Talking Globalfest with Bill Bragin| 16 January, 2019
There’s no question that attending globalFEST in New York City is one of the best ways to expand one’s world music palate.
This year’s event, which took place at the Copacabana in Times Square, brought artists ranging from Palestine to Colombia to the Big Apple, and, as it tends to do each year, it sold out.
We were blown away by South Africa’s BCUC (Bantu Continua Uhuru Consciousness), who we had been hearing about from tastemakers and music industry folks who were in town for the APAP Conference, Winter Jazzfest, and, of course, globalFEST, itself. They put on a powerful show that had the entire ballroom jumping, and sweating.
Palestine’s Soul47, who play “electro dabke from the Palestinian diaspora,” also put on a great show, and one that, politically, hit all the right chords at a time the United States is operating with a partially shut government over a border wall.
Of course, the two Latin American bands on the bill knocked it out of the park.
Related: Our Q&A with Jacob Plasse, the producer and co-founder of the Grammy-nominated Orquesta Akokán
Orquesta Akokán‘s set in the Copacabana’s grand ballroom had the energy one would imagine from Havana in the 1950s, complete with a striking electric white suit worn by lead singer, Jose “Pepito” Gomez. Musically, this 13-piece band sounded exactly, if not, better, than their record. Simply masterful instrumentation by every member of the group.
Brooklyn/Colombia’s Combo Chimbita closed out the concert, and, as Rolling Stone put it, built “their avant-garde cumbia on the trippy rhythms of bassist and electronics maestro Prince of Queens and a drummer known as Dilemastronauta. The music sometimes veered into deep, near-krautrock groove space. But singer Carolina Oliveros brought it back to earth with fiery, feral shouts, slashing out rhythms on the guacharaca — a signature percussion instrument of cumbia — which she played like it was an extension of her body.” Indeed.
So as this year found globalFEST at yet another new venue since their mainstay, Webster Hall, closed two years ago, we had a chat with Bill Bragin, the co-founding producer of globalFEST.
Sounds and Colours: WHAT A SHOW! Over the last decade, globalFEST has become one of the most dynamic global music platforms in North America, and each year, it seems attendance at globalFEST continues to grow. What did you think of the Copa as a venue? Can you ever envision moving the festival outside of Manhattan, into Brooklyn or LIC, where there may be venues with more space, since you continue to sell out?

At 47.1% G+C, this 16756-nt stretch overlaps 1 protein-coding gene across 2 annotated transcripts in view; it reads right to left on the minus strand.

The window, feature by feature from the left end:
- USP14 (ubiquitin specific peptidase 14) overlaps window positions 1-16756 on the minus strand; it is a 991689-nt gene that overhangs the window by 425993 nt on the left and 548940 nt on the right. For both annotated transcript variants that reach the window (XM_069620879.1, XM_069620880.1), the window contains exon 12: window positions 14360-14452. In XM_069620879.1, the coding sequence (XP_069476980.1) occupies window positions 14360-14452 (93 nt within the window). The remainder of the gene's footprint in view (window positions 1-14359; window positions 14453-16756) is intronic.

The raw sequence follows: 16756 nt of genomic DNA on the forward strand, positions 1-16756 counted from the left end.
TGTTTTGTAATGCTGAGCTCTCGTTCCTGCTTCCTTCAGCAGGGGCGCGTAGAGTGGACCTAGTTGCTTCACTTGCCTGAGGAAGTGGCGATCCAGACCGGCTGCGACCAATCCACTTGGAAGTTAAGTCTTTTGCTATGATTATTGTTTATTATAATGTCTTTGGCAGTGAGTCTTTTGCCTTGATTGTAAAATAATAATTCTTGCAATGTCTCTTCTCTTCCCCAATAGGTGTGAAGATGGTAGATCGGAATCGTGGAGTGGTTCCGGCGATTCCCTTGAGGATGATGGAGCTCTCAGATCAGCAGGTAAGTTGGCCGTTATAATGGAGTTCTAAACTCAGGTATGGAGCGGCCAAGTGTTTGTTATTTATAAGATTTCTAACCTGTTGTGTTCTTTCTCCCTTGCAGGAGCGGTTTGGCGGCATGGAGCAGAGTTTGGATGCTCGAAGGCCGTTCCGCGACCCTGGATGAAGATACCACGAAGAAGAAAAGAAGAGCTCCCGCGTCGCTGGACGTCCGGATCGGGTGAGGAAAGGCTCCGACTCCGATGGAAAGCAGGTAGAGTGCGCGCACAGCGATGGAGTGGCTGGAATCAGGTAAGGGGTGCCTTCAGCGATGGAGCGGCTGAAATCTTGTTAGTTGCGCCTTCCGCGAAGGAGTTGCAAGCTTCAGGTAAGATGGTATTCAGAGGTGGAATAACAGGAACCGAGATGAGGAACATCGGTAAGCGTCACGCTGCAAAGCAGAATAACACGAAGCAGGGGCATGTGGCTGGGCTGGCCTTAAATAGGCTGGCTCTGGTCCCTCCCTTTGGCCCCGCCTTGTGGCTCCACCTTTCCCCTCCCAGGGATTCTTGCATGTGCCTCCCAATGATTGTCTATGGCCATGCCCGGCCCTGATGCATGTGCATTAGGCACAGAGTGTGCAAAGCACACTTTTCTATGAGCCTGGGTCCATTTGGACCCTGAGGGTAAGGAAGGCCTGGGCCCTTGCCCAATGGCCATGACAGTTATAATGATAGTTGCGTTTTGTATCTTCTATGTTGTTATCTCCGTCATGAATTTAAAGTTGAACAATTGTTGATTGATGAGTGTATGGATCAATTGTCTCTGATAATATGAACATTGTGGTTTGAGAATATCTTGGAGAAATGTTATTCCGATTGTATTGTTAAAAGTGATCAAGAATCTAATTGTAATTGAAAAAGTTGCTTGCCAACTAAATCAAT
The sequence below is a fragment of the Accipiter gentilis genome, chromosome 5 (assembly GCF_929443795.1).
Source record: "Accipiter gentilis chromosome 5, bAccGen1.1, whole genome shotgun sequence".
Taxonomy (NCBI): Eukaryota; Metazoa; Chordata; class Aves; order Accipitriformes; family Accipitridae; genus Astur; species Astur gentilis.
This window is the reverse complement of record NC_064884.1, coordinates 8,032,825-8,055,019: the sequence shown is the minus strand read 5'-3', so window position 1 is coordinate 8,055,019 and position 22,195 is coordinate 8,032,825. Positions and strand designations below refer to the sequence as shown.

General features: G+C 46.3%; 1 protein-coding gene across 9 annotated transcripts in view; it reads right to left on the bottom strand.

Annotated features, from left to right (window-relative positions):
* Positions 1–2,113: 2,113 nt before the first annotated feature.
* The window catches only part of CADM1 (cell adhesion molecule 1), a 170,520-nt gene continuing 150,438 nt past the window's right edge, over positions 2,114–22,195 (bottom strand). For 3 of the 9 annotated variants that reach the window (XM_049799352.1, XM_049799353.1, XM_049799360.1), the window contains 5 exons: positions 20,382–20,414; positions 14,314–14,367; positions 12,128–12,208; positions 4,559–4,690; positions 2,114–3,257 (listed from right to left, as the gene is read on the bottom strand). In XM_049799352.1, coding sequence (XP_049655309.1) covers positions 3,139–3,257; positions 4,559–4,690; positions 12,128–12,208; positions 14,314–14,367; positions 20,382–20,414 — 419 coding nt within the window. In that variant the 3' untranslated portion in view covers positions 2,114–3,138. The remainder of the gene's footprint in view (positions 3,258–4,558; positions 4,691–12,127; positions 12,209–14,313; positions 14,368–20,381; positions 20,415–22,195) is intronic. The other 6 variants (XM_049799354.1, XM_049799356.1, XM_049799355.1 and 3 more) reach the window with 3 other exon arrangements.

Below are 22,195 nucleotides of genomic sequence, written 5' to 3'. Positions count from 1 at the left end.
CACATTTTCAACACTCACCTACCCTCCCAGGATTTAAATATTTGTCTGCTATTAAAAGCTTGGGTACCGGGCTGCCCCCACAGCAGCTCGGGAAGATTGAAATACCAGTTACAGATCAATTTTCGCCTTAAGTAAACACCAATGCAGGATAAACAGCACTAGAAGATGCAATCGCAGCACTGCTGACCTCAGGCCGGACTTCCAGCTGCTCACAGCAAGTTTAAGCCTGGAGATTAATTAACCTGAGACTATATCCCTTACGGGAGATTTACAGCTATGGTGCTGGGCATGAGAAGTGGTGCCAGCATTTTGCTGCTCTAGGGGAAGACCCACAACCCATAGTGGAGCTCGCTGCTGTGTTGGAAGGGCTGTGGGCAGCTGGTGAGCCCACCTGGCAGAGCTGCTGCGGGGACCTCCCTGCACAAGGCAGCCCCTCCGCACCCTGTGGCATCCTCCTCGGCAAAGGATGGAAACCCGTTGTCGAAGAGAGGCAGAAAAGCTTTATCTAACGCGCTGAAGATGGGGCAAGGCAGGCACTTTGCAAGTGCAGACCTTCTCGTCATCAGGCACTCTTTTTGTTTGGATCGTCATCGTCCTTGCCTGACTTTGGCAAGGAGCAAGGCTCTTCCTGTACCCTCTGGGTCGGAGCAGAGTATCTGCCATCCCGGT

Bill Bragin: We were grateful to be able to have the event all under one roof again. Our needs are quite specific and quite hard to fulfill, and overall we got good feedback from people who liked the vibe and overall flow of the Copa. It was a first time working together so now we have a clear idea of what else would need to happen to improve sight lines and sound. It took us a little while to find the right groove in Webster Hall too. Every space has its own advantages and disadvantages. For this, the proximity to the Hilton, which hosts APAP, is also a key strength. Many of the professionals are trying to get to multiple events in a night so a convenient Manhattan location is important. For that reason, we are unlikely to go to another borough. If it were a purely music fan event, that would open our options. But we have access to the artists we do because at its core, it’s also a professional showcase that leads to lots of touring and media coverage. We need to build around that as our base.
S&C: Continuing with the theme of growth and interest in the concert, what about turning it into an event that begins earlier and goes set by set, as opposed to staggered sets on different stages?
BB: That’s something we’ve considered, though the efficiency of simultaneous sets and the opportunity to “graze” is an important part of this event’s identity. We’d actually lose capacity and impact in some ways.
S&C: Can you state the importance of fundraising to keep this event going? Sometimes we have to remind ourselves globalFEST is a not-for-profit event.
BB: It’s critical. We were fairly early adopters of crowdfunding for a festival – and have had very successful campaigns. Our community of fans and professionals have been very supportive and very generous and this has been the equivalent of an individual donor campaign for our not for profit. We have several hundred donors each year and exceeded our goal of $30,000 this year, which is important since we also intentionally try to keep the ticket price down to encourage people to take a chance without having a so called “headliner.”
We have had several years of very generous support from the Ford Foundation, which is now sunsetting, as well as National Endowment for the Arts, NYC Department of Cultural Affairs, and since the beginning, the French Music Export Bureau, as well as others – see the program.)
S&C: DIVERSITY! You feature diversity in performers, obviously, but that audience, too! It’s not only diverse in race/ethnicity, but age, and that’s wonderful! Why do you think that is?
BB: I’m very happy you noted that. We’re very proud to have created an open an inclusive space, which I think is built on the diversity of artists continually over the years, working hard to reach out to community specific press and lots of word of mouth from devoted audiences. The presence of the arts professionals along with fans also broadens the age range from typical festivals.
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